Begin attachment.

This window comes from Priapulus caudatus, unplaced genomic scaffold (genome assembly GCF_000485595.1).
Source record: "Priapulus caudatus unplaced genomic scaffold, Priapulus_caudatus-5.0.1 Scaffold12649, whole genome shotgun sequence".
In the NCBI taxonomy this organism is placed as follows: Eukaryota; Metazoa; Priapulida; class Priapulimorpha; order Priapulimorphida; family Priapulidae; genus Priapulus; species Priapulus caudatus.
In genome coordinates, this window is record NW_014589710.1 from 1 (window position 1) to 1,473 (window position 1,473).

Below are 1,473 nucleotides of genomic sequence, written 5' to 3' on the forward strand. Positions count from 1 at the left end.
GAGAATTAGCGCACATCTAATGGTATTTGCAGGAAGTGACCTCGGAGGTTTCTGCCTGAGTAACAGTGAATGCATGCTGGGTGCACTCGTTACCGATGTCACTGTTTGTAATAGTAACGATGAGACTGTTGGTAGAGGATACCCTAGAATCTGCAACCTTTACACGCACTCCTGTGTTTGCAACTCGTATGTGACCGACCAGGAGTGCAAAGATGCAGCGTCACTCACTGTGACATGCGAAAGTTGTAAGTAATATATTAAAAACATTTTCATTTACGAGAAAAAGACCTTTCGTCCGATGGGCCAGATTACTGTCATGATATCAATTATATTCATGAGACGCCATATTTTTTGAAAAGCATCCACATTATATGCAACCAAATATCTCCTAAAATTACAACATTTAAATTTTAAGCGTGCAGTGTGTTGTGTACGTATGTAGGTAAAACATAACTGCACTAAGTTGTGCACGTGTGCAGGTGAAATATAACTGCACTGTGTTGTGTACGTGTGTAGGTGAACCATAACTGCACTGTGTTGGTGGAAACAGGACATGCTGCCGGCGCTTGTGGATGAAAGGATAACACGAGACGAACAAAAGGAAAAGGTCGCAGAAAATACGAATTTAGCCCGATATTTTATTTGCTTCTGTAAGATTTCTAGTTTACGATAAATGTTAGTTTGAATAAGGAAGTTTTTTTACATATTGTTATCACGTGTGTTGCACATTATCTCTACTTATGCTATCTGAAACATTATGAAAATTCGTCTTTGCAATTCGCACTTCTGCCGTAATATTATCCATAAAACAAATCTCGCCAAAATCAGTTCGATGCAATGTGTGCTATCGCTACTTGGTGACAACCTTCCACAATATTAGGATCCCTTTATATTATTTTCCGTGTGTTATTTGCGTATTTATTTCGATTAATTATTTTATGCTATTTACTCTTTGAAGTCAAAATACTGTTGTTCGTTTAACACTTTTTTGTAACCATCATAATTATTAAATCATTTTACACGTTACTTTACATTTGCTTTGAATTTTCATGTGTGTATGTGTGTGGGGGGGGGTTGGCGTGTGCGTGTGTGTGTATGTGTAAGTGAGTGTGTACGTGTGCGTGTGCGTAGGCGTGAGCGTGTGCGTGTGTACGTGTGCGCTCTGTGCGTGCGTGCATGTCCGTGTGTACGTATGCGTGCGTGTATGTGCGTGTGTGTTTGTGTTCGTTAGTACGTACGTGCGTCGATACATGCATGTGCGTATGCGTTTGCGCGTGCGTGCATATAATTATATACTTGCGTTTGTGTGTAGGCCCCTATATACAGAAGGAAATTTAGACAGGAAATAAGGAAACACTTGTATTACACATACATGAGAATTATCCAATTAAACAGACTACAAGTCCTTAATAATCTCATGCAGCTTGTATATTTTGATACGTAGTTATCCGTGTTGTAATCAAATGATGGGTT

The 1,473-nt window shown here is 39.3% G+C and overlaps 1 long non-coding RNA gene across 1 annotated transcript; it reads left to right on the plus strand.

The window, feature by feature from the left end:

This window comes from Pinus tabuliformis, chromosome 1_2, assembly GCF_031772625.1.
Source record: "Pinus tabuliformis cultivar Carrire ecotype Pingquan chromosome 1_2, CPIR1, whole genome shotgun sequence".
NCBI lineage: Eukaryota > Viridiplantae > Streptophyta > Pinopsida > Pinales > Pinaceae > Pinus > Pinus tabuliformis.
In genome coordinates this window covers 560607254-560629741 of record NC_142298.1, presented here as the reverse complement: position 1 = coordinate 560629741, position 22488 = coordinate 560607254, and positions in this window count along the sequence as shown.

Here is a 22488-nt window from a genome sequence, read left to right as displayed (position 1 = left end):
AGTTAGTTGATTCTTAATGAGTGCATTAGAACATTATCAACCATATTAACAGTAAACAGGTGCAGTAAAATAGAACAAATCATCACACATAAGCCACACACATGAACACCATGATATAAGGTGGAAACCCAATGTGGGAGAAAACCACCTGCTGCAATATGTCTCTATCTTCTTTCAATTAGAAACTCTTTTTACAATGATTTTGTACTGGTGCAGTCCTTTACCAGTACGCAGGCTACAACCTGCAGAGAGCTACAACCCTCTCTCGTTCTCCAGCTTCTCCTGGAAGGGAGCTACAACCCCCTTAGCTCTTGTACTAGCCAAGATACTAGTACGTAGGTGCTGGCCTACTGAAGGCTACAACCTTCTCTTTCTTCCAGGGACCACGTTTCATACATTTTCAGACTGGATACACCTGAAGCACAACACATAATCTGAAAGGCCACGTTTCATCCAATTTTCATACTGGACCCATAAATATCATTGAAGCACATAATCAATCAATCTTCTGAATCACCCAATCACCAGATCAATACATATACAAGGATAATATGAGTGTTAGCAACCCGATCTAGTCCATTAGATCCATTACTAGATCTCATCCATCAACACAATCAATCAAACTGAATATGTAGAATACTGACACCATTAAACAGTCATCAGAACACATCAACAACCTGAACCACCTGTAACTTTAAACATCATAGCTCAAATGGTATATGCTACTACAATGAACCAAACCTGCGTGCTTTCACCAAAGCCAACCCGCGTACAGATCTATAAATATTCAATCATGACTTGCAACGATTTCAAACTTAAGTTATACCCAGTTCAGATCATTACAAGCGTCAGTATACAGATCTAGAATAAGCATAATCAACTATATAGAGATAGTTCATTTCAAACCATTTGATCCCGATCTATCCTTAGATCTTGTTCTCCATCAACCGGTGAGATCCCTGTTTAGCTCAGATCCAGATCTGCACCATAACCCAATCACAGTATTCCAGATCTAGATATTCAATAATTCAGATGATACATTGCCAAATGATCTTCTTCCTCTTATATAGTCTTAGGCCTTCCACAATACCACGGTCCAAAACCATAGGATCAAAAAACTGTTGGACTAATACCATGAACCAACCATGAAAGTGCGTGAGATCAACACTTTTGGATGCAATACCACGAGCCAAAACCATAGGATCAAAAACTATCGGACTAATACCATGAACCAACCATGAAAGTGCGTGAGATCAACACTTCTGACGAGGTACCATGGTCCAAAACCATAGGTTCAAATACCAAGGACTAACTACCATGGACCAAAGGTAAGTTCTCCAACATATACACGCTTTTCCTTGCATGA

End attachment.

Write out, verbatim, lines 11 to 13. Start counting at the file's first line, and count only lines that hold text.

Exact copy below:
NCBI lineage: Eukaryota > Viridiplantae > Streptophyta > Pinopsida > Pinales > Pinaceae > Pinus > Pinus tabuliformis.
In genome coordinates this window covers 560607254-560629741 of record NC_142298.1, presented here as the reverse complement: position 1 = coordinate 560629741, position 22488 = coordinate 560607254, and positions in this window count along the sequence as shown.

Here is a 22488-nt window from a genome sequence, read left to right as displayed (position 1 = left end):